Monday, March 30, 2015

Two historical re-enactements of Kotzwara's "Battle of Prague"

If you happened to catch last Monday's blog, you know that I spent it introducing one of the silliest pieces in the piano literature, a piece called "The Battle of Prague." And while it is not, shall we say, one of those pieces that will have a lasting impact on your soul, or that will make a rewarding musical travelling companion through life, nonetheless, I ought to at least let it speak on its own terms, and in this respect, I think I may have given you the wrong impression. You see, I am a professional pianist, and...

I professionalized it.

Having spent all of those hours practicing scales and arpeggios, learning to play quickly and cleanly, tackling thorny passages with ease, naturally I gave the "Battle" the kind of treatment it would get from an experienced soldier of the piano. But that isn't how you would have been likely to hear the piece played in its day.  Most of the people who bought the music were amateurs, and probably not even very gifted ones at that. They would have struggled over the repetitive left hand figures and rush through some of it, only to drag in other places. The worthlessness of those figures, taking many notes to say very little, got short shrift in my account, where I flew past those bits of formulaic triteness so that your ear may not have had enough time to sufficiently digest the complete lack of musical nutrition. In other words, I may have inadvertently oversold the piece.

My Battle was over in 12 minutes, and I actually enjoyed it. Perhaps you did also. But I think you will enjoy this entry as well. It is from a gentleman in Poland, on an upright piano in his home. The tempi are much slower, although since he skips the repeats, his version is only a minute and a half longer than mine. He misses notes, gets tangled up a few times, and makes the piece seem more daunting generally. But I'm not linking to his video to make fun of him. Far from it. I think you will enjoy his version. For all the "battle fog" it's really much better than most of the performances you would have heard in the 19th century even from a technical standpoint, and it will give you a more genuine sense of what the piece would have sounded like in the hearing of most people, since, I am sure that most concert professionals never played it, and most people don't own seven-foot Steinways, to say nothing of their complete non-existence in 1790. All the more, having visited this gentleman's Youtube channel, complete with videos of his grandchildren and snow and holidays, I couldn't help getting a warm feeling from this fine family man who enjoys life--family and food and music.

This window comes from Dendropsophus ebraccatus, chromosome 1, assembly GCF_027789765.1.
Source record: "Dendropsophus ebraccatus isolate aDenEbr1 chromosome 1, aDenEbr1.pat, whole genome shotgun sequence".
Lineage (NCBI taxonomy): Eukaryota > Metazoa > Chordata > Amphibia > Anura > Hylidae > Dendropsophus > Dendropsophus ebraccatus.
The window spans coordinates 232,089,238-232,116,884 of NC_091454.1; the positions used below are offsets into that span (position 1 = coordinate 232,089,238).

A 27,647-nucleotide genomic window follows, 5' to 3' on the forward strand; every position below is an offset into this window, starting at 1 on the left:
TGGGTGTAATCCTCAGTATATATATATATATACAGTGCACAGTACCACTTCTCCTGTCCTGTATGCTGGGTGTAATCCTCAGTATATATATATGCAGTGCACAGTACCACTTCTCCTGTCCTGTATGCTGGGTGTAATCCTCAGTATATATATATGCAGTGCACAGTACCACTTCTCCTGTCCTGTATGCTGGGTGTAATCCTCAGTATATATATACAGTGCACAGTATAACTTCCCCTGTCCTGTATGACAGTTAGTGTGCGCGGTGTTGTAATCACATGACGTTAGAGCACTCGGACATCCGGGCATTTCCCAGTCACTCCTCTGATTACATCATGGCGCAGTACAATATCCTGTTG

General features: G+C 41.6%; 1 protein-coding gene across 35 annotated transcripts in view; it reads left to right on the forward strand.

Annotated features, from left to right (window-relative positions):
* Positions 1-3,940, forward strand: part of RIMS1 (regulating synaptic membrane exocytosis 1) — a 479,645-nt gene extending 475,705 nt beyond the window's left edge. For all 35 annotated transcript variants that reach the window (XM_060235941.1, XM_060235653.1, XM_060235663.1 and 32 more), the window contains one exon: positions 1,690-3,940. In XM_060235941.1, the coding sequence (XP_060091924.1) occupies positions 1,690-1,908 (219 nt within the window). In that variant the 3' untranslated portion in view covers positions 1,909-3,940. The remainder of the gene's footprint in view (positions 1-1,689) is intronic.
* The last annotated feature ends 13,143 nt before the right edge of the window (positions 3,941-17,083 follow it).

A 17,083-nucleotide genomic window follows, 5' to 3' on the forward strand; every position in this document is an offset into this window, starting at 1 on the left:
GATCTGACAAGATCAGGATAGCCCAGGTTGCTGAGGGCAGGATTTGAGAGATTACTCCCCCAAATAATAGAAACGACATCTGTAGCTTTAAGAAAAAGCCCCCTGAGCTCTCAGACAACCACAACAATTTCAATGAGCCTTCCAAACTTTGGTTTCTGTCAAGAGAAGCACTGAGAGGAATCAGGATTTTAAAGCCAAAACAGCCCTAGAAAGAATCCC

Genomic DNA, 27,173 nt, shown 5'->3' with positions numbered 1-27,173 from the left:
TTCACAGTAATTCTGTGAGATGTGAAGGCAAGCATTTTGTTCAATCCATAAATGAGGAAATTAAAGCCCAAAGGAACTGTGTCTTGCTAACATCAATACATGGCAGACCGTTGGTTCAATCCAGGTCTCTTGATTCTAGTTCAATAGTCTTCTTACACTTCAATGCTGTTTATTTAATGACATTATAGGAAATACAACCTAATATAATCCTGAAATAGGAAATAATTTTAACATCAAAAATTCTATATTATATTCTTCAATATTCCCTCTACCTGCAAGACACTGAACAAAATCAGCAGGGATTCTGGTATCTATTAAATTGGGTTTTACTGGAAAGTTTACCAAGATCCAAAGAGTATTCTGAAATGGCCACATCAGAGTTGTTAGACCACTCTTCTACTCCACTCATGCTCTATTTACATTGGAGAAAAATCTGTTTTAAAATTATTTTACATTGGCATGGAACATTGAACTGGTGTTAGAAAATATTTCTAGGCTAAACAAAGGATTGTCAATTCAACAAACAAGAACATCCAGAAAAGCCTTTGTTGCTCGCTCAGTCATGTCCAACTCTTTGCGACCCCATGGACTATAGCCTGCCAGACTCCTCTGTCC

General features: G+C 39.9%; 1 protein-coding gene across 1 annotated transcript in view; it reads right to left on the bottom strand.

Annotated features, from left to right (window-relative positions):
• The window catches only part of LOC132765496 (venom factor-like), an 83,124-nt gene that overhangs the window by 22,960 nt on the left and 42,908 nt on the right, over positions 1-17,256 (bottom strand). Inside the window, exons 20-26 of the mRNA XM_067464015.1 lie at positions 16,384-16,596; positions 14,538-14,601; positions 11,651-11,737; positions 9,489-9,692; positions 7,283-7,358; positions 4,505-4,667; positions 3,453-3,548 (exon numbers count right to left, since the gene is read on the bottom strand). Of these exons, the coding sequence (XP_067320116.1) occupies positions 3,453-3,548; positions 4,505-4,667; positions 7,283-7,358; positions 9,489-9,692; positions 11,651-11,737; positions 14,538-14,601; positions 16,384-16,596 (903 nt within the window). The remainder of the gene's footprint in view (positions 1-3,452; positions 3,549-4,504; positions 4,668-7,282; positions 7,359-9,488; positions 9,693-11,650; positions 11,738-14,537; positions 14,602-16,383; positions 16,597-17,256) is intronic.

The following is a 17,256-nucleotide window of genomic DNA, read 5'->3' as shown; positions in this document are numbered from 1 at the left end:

What's more, he has taken the trouble to label each of the parts of the score so you can see what is written there as he begins each section. This is much less intrusive, I think, than yelling them out in performance.

At the complete other end of the spectrum is a video from a professional ensemble, performed impeccably by strings and piano. Several passages have had additional parts added to them which is quite an improvement. You'll want to listen to the piano in this recording--it is a real "fortepiano," the kind of piano that would have been around in 1790, before pianos got steel strings, metal soundboards, and grew to such proportions. It has a very different sound.

If you happen to survive all three performances, mine and the other two, you will have invested over a half-hour doing battle with this strange piece, which is still much less time than someone who was actually in the Battle of Prague itself, and I'm sure the results will be much less fatal.

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